United States District Court, N.D. Indiana, Fort Wayne Division
CRAFTLINE GRAPHICS, INC., and KAPPA GRAPHICS, L.P., Plaintiffs,
TOTAL PRESS SALES & SERVICE, LLC, Defendant.
OPINION AND ORDER
A. BRADY JUDGE
matter comes before the Court on Plaintiffs Craftline
Graphics, Inc.'s (“Craftline”) and Kappa
Graphics, L.P.'s (“Kappa”) Evidence in
Support of Request for Damages in Connection with their
Motion for Default Judgment (ECF No. 32) (the “Evidence
Submission”). The Evidence Submission is the
culmination of a long process whereby Plaintiffs have
repeatedly attempted to obtain default judgment against
Defendant Total Press Sales & Service, LLC. (See
ECF Nos. 11, 17, 19, 25). Unfortunately, Plaintiffs'
filings seeking entry of default judgment and damages have
failed to satisfy legal requirements. The most recent Order
and Opinion from this Court (ECF No. 29) granted Plaintiffs
additional time to submit admissible evidence related to the
claim for damages related to Kappa's anticipated repair
costs. (Id. at 17-18). Plaintiffs were subsequently
granted an additional ten days to submit such evidence. (ECF
No. 31). Having reviewed the Evidence Submission, the Court
concludes that the evidence submitted does not satisfy the
threshold for admissible evidence. Accordingly, judgment will
be entered in favor of the Plaintiffs in the amount of $1.00
as nominal damages based upon the absence of evidentiary
proof of actual damages.
EVIDENCE SUBMISSION 
nine-page Evidence Submission is accompanied by two
affidavits. The first is the affidavit of Robert Cook,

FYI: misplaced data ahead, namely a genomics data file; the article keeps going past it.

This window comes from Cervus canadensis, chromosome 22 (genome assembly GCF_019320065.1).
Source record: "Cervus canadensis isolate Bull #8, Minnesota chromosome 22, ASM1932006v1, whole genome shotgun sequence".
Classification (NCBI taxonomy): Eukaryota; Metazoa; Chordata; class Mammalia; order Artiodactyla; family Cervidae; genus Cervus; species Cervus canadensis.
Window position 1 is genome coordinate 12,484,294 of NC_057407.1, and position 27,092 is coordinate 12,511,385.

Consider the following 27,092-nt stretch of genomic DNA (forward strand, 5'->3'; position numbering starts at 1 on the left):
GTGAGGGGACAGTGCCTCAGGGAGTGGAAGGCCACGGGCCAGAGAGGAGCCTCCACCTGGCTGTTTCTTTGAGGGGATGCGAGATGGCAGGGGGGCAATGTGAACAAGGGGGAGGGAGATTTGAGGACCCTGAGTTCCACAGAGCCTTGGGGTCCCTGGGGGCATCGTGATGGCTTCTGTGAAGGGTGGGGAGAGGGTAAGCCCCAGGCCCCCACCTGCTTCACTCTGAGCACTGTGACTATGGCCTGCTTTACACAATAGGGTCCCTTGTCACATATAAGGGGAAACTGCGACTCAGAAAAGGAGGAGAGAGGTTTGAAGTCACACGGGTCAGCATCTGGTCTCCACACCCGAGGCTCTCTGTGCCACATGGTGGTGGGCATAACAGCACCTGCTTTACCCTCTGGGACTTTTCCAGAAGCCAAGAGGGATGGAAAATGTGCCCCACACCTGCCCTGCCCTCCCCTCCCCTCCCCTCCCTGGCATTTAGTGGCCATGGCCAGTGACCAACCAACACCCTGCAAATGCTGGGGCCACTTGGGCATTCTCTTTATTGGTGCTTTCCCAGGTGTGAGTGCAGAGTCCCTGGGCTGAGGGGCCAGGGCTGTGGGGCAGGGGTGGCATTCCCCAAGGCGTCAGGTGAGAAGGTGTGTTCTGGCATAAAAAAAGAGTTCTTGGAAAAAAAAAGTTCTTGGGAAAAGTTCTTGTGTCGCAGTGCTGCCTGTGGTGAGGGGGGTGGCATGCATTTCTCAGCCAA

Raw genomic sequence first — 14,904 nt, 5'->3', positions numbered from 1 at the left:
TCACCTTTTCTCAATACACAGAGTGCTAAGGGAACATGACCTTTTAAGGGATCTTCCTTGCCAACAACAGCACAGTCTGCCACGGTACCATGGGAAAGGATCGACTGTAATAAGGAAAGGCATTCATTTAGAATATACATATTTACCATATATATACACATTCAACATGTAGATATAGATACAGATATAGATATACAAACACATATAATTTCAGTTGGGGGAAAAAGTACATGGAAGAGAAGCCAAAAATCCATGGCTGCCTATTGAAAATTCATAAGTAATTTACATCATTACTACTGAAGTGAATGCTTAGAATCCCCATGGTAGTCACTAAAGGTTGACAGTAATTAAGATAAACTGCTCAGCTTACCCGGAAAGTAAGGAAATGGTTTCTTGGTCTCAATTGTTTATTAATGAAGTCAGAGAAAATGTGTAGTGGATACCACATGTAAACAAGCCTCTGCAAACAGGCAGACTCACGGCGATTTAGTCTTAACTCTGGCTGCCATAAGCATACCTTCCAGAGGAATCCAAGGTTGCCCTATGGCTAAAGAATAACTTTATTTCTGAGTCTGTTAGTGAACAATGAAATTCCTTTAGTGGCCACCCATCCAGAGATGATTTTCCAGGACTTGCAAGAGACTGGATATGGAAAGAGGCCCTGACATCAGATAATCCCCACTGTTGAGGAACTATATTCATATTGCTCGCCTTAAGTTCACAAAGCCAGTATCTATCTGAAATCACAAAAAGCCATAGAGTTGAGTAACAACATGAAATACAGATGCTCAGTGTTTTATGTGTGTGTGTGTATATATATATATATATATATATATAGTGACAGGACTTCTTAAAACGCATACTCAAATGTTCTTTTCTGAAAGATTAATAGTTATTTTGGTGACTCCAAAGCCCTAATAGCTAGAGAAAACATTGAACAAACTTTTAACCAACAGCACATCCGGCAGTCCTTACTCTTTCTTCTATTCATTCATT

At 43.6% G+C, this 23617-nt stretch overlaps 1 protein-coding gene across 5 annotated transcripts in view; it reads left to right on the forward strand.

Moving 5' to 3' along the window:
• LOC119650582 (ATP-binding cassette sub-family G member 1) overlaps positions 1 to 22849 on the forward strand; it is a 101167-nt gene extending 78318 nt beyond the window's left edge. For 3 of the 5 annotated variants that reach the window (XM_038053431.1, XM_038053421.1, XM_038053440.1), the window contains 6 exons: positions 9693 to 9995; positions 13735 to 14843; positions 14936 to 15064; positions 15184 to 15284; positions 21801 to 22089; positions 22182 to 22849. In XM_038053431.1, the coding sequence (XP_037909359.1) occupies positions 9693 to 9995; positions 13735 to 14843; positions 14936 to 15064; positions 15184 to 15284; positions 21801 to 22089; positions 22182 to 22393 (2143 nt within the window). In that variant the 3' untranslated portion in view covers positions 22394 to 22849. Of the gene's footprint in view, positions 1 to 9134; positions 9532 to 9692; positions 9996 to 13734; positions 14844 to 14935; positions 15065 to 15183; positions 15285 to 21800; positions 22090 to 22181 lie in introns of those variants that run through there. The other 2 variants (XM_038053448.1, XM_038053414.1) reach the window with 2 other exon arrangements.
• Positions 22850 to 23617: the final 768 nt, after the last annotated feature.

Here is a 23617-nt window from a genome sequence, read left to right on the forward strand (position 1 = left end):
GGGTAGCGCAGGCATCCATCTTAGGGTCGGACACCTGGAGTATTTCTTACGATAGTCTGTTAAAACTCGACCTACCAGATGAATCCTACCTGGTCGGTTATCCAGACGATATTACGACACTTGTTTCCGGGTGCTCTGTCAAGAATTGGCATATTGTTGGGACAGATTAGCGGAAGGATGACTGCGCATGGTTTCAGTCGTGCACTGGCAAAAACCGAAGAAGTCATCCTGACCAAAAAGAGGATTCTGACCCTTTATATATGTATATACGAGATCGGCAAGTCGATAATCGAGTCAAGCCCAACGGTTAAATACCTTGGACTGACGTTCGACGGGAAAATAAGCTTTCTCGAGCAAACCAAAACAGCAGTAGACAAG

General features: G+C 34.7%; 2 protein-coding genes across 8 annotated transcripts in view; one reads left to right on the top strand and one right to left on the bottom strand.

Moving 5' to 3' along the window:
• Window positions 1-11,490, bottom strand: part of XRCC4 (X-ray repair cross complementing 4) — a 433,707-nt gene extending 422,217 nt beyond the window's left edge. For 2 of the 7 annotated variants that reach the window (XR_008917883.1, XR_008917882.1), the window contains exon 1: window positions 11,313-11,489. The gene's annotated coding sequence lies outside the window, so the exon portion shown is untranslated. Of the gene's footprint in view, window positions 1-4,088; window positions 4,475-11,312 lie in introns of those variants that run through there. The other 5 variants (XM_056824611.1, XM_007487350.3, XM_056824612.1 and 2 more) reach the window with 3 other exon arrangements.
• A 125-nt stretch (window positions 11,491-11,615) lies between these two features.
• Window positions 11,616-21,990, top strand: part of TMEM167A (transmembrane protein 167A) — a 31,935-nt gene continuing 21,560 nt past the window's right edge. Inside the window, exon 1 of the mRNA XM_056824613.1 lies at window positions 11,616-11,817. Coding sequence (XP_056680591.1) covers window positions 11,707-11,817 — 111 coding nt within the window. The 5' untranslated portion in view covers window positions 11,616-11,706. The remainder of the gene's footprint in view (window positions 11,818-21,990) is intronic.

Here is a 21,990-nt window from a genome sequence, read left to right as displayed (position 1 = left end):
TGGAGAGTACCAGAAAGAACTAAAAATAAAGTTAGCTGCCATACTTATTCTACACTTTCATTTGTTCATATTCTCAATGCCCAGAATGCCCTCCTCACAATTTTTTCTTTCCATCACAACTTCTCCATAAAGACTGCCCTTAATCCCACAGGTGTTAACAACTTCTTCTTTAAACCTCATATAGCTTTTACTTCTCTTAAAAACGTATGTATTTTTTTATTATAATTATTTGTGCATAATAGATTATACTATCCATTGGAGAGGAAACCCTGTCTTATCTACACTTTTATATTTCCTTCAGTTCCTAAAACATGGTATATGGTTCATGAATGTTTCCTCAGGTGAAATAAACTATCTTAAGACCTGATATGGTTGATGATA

Craftline's Vice President of Operations (ECF No. 32-2).
Cook testified to the allegations in Plaintiffs' Amended
Complaint, setting forth Defendant's errors and omissions
in disassembling and reassembling the printing press that is
the subject of this lawsuit (the “Press”). (ECF
No. 32-2 at 1-3). Cook then attempted to designate evidence
in support of two categories of damages. First, Cook
testified that Craftline paid ManRoland, Roland Graphics
Services, and other vendors a total of $60, 972.73 because of
Defendant's breach. Then, Cook testified that he
“spoke with Richard Grobarek and other ManRoland
technicians about the problems [Defendant] was causing caused
[sic] during the reassembly, installation, and repair of the
Press. The total amount of ManRoland's estimates is $500,
759.91.” (Id. at 4). Appended to Cook's
affidavit is the affidavit of David J. Bosko, Vice President
of Finance for Craftline. (Id. at 6-7). Bosko's
affidavit serves as Craftline's attempt to authenticate
documents via an affidavit from a records custodian. Bosko
attached two sets of documents to his affidavit: (1) an
account payment summary reflecting the $60, 972.73 amount in
Cook's affidavit (Id. at 8); and (2)
correspondence and estimates from ManRoland (Id. at
9-19) (the “ManRoland Estimates”).
second affidavit is from Timothy J. Cotter, Jr., Senior Vice
President of Operations for Kappa (ECF No. 32-1). The key
part of Cotter's affidavit is paragraph 10, wherein
Paragraph 3., Contract Price and Payment of the
Contract, required Kappa to pay [Defendant] a total of $294,
450, in accordance with the milestone schedule found at
Paragraph 3. (b). Of the $294, 450.00 due to [Defendant],
Kappa paid $213, 000 in 2015 and $40, 000 in 2016, for a
total of $253, 000.00. None of the money was